Shorts Are Piling Into These Stocks. Should You Be Worried?
The best thing about the stock market is that you can make money in either direction. Historically, stock indexes have tended to trend up over the long term. But when you look at individual stocks, you'll find plenty of stocks that lose money over the long haul. According to hedge fund institution Blackstar Funds, even with dividends included, between 1983 and 2006, 64% (nearly two-thirds) of stocks underperformed the Russell 3000, a broad-scope market index.
A large influx of short-sellers shouldn't be a damning factor to any company, but it could be a red flag from traders that something may not be as cut-and-dried as it appears. Let's take a look at three companies that have seen a rapid increase in the amount of shares currently sold short and see if traders are blowing smoke or if their worry could have some merit.
Short Percentage Increase Since July 29
Short Shares as a Percentage of Float
|Bank of New York Mellon (NYS: BK)||55.6%||1.3%|
|Annaly Capital Management (NYS: NLY)||15.1%||3.8%|
|STR Holdings (NYS: STRI)||23.9%||24.1%|
Source: The Wall Street Journal.
Not every bank is worth tossing out with the bathwater just because Europe and a few select banks are having "technical difficulties." Bank of New York Mellon has been the exception to the rule with strong earnings results while other banks -- ahem, Bank of America (NYS: BAC) -- struggle to produce.
In its most recent quarter, Bank of New York Mellon recorded a 15% jump in total revenue and a 9% GAAP earnings increase over the year-ago period. Two reasons the company cited for this growth were a 27% jump in investment service fees and a 14% jump in investment management fees. Perhaps even more important, Bank of New York Mellon is much better capitalized than many of its rivals, with a tier 1 capital ratio of 14.1%. With profits still streaming in, short-sellers may be running for cover sooner rather than later.
REIT-ten in the cards
If I were personally in the mortgage REIT business, I would be sending the Federal Reserve a big thank-you card and perhaps a box of chocolates. Mortgage REITs, which make money on the spread between short-term and long-term interest rates, have been feasting on historically low federal funds levels. Because of the Fed's decision to keep rates near historic lows through mid-2013, it's likely that these companies will continue to benefit.
But when I see Annaly, Invesco Mortgage Capital (NYS: IVR) , and American Capital Agency (NAS: AGNC) yielding 14.6%, 23.9%, and 19.7%, respectively, my initial impression is that this must be a value trap. In part, it is, because these yields will be unsustainable over the long term and spreads will eventually tighten. But given the Fed's stance on rates over the next two years, I think short-sellers are out of their minds to bet against such a high-yielding sector -- at least this early in the game.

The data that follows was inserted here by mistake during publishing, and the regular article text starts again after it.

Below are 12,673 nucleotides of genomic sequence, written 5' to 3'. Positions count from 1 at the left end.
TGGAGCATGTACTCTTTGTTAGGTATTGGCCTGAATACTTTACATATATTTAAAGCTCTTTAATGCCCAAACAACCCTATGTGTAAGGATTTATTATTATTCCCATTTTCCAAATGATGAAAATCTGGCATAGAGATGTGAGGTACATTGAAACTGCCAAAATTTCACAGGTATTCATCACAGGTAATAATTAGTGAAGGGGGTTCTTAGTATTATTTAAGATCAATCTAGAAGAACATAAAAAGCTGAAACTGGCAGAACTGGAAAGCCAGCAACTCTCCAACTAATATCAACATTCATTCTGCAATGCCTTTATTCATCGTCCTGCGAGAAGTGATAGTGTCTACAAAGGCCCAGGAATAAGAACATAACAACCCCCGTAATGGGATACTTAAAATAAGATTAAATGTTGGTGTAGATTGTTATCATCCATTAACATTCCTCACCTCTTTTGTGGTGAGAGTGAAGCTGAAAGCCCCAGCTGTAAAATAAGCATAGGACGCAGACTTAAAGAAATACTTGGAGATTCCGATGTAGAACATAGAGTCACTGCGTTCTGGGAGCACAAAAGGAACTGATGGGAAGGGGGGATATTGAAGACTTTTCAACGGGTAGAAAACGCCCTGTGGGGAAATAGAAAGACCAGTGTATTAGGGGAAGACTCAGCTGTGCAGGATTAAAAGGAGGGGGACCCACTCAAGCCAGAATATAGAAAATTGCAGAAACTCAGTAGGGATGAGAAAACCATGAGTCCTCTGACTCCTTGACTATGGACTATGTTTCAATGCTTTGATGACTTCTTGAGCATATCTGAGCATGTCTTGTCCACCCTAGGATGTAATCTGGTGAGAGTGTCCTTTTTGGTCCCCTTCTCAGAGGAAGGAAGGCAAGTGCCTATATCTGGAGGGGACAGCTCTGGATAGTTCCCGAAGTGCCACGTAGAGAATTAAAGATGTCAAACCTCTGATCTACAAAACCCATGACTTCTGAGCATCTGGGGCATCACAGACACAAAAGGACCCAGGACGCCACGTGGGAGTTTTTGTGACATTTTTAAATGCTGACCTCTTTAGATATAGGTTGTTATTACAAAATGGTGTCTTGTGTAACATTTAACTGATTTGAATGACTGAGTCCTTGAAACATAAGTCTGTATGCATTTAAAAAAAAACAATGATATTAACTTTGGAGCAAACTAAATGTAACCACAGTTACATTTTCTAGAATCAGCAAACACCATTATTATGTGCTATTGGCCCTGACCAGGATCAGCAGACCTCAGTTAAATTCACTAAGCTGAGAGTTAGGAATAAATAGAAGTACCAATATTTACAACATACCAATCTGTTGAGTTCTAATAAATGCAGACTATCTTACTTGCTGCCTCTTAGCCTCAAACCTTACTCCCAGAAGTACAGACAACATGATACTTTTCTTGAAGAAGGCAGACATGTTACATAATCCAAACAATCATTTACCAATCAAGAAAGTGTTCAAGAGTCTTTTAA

Lights out, STR
If a stock's revenue is falling through the floor and no one is around to witness it, will the stock still fall? The answer is yes if you're an STR Holdings shareholder.
The provider of protective coatings for solar panels didn't just cut estimates for the third-quarter recently -- it nearly slashed them in half! Perhaps worse than the revenue guidance, the company sold off its quality assurance unit for $275 million in order to pay down debt. This means that with the solar industry suffering a rapid contraction, STR has decided to focus solely on its solar business.... D'oh! Even with drastically reduced earnings estimates, STR at 7.3 times forward earnings seems expensive relative to JA Solar Holdings (NAS: JASO) , a small-cap solar play I highlighted a few months back, at only 4.4 times forward earnings. As far as I can tell, the short-sellers own this stock.
It's important to remember that business trends matter. While it can be tough at times to ascertain which way a sector is trending, industry-wide earnings shortfalls in the solar sector or a surprise revenue jump in the banking sector can give you insight into whether short-sellers' opinions hold water.
At the time this article was published Fool contributorSean Williamsowns shares of Bank of America, but has no material interest in any other companies mentioned in this article. You can follow him on CAPS under the screen nameTMFUltraLongThe Motley Fool owns shares of Bank of America and Annaly Capital Management. Try any of our Foolish newsletter servicesfree for 30 days. We Fools may not all hold the same opinions, but we all believe thatconsidering a diverse range of insightsmakes us better investors. The Motley Fool has adisclosure policythat never needs to be sold short.